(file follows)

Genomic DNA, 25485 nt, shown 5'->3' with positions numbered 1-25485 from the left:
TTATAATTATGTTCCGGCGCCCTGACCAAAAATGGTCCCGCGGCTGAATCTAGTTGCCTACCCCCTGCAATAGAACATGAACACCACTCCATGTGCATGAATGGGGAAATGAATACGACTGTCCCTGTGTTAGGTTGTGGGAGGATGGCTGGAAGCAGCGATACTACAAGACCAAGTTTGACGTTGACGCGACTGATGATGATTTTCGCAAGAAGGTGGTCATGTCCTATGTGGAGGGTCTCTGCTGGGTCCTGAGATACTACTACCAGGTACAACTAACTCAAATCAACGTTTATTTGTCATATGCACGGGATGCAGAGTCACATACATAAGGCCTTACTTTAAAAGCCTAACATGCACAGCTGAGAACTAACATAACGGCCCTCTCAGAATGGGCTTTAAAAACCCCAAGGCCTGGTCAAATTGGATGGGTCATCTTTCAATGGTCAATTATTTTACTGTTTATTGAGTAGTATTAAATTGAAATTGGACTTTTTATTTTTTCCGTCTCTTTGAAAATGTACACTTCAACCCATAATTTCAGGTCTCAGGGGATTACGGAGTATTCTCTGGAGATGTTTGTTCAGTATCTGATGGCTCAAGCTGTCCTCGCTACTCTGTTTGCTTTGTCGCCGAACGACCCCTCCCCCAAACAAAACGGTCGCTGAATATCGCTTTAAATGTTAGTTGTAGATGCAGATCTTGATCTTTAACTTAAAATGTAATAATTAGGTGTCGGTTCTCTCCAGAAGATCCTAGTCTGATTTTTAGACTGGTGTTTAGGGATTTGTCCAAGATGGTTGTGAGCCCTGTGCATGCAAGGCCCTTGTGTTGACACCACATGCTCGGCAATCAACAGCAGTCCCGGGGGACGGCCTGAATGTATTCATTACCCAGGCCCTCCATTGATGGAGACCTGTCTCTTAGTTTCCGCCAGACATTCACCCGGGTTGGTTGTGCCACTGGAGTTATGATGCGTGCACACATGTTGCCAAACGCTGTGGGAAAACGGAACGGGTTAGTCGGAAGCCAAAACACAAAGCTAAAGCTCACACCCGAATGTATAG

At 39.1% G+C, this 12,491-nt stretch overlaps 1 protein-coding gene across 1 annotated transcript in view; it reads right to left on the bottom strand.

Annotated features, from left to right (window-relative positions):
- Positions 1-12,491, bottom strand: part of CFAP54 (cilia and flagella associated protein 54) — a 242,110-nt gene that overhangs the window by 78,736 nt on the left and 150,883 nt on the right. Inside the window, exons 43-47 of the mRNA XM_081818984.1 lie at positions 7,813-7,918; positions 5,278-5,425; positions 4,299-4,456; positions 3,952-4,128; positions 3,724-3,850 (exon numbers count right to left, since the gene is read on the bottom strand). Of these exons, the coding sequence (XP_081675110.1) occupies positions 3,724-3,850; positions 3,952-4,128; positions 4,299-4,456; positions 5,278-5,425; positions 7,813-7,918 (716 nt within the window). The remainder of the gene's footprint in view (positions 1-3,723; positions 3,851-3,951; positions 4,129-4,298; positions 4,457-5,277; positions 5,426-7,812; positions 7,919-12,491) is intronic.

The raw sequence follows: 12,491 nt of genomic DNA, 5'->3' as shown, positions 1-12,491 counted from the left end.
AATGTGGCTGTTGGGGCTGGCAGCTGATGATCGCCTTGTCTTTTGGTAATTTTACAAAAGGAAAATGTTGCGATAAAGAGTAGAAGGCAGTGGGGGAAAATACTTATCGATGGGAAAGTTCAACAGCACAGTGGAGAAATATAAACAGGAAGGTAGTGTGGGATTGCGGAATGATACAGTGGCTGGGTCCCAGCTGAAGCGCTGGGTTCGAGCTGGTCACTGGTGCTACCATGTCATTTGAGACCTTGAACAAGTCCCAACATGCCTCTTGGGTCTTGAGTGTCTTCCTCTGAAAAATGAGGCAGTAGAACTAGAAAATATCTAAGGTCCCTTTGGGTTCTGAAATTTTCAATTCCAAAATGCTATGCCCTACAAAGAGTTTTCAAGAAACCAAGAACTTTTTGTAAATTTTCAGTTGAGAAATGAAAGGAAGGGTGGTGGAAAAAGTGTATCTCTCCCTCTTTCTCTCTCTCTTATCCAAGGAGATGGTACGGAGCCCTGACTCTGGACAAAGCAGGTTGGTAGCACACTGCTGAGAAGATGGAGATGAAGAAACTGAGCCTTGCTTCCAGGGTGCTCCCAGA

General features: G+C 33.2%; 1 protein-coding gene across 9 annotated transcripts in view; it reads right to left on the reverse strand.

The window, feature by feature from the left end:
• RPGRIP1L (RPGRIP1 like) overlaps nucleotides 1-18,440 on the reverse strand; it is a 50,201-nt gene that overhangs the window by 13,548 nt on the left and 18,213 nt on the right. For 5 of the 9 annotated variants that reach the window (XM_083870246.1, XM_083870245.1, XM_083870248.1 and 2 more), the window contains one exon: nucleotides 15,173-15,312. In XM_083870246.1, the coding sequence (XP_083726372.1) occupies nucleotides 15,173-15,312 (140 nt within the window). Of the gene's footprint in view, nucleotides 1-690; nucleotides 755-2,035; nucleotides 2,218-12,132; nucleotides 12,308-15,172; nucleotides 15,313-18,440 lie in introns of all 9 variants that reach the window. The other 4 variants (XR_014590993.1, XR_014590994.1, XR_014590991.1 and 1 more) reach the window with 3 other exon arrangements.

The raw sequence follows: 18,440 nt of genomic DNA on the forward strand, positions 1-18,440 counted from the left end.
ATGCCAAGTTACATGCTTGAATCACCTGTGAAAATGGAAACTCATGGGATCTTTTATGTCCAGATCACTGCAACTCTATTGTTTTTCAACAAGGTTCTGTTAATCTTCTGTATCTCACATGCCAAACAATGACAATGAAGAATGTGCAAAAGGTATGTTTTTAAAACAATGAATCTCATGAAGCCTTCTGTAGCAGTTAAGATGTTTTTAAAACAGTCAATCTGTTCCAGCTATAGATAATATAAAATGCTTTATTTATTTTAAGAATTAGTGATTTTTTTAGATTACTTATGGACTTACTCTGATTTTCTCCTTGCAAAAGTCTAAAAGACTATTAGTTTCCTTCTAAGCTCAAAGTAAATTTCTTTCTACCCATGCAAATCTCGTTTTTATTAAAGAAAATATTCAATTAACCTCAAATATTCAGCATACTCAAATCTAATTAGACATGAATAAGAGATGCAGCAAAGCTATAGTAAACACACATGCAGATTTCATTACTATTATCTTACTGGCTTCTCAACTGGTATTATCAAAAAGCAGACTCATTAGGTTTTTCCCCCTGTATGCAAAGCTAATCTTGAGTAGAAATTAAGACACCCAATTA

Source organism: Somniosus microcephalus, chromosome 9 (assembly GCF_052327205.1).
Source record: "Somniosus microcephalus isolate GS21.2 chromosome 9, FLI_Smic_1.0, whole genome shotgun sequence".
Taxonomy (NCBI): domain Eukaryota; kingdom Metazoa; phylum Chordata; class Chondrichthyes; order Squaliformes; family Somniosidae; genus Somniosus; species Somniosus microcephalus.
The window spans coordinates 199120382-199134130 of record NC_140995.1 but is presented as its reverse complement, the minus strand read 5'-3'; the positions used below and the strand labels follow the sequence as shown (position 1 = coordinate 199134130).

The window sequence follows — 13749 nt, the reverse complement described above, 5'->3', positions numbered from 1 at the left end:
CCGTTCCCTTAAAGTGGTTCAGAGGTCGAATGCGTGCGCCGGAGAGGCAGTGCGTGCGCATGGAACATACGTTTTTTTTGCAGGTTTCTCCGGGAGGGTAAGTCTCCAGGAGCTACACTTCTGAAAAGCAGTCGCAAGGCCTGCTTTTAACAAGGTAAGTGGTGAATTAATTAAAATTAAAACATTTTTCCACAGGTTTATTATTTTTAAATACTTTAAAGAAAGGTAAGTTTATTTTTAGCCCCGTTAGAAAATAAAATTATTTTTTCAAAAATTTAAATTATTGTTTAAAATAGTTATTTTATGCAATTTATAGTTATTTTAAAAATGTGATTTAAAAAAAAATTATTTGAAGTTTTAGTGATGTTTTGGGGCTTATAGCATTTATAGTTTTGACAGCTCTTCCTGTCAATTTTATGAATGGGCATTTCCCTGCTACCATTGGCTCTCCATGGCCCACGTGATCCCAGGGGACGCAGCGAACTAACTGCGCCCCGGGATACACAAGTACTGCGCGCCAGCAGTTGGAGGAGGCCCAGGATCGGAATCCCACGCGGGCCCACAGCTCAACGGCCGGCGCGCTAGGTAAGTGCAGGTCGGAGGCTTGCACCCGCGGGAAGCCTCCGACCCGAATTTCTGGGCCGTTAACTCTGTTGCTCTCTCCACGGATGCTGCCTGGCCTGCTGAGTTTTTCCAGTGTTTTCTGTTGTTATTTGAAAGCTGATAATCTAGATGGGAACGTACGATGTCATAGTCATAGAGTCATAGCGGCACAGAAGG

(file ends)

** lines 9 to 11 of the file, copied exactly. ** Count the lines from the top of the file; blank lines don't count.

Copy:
The window, feature by feature from the left end:
• RPGRIP1L (RPGRIP1 like) overlaps nucleotides 1-18,440 on the reverse strand; it is a 50,201-nt gene that overhangs the window by 13,548 nt on the left and 18,213 nt on the right. For 5 of the 9 annotated variants that reach the window (XM_083870246.1, XM_083870245.1, XM_083870248.1 and 2 more), the window contains one exon: nucleotides 15,173-15,312. In XM_083870246.1, the coding sequence (XP_083726372.1) occupies nucleotides 15,173-15,312 (140 nt within the window). Of the gene's footprint in view, nucleotides 1-690; nucleotides 755-2,035; nucleotides 2,218-12,132; nucleotides 12,308-15,172; nucleotides 15,313-18,440 lie in introns of all 9 variants that reach the window. The other 4 variants (XR_014590993.1, XR_014590994.1, XR_014590991.1 and 1 more) reach the window with 3 other exon arrangements.

The raw sequence follows: 18,440 nt of genomic DNA on the forward strand, positions 1-18,440 counted from the left end.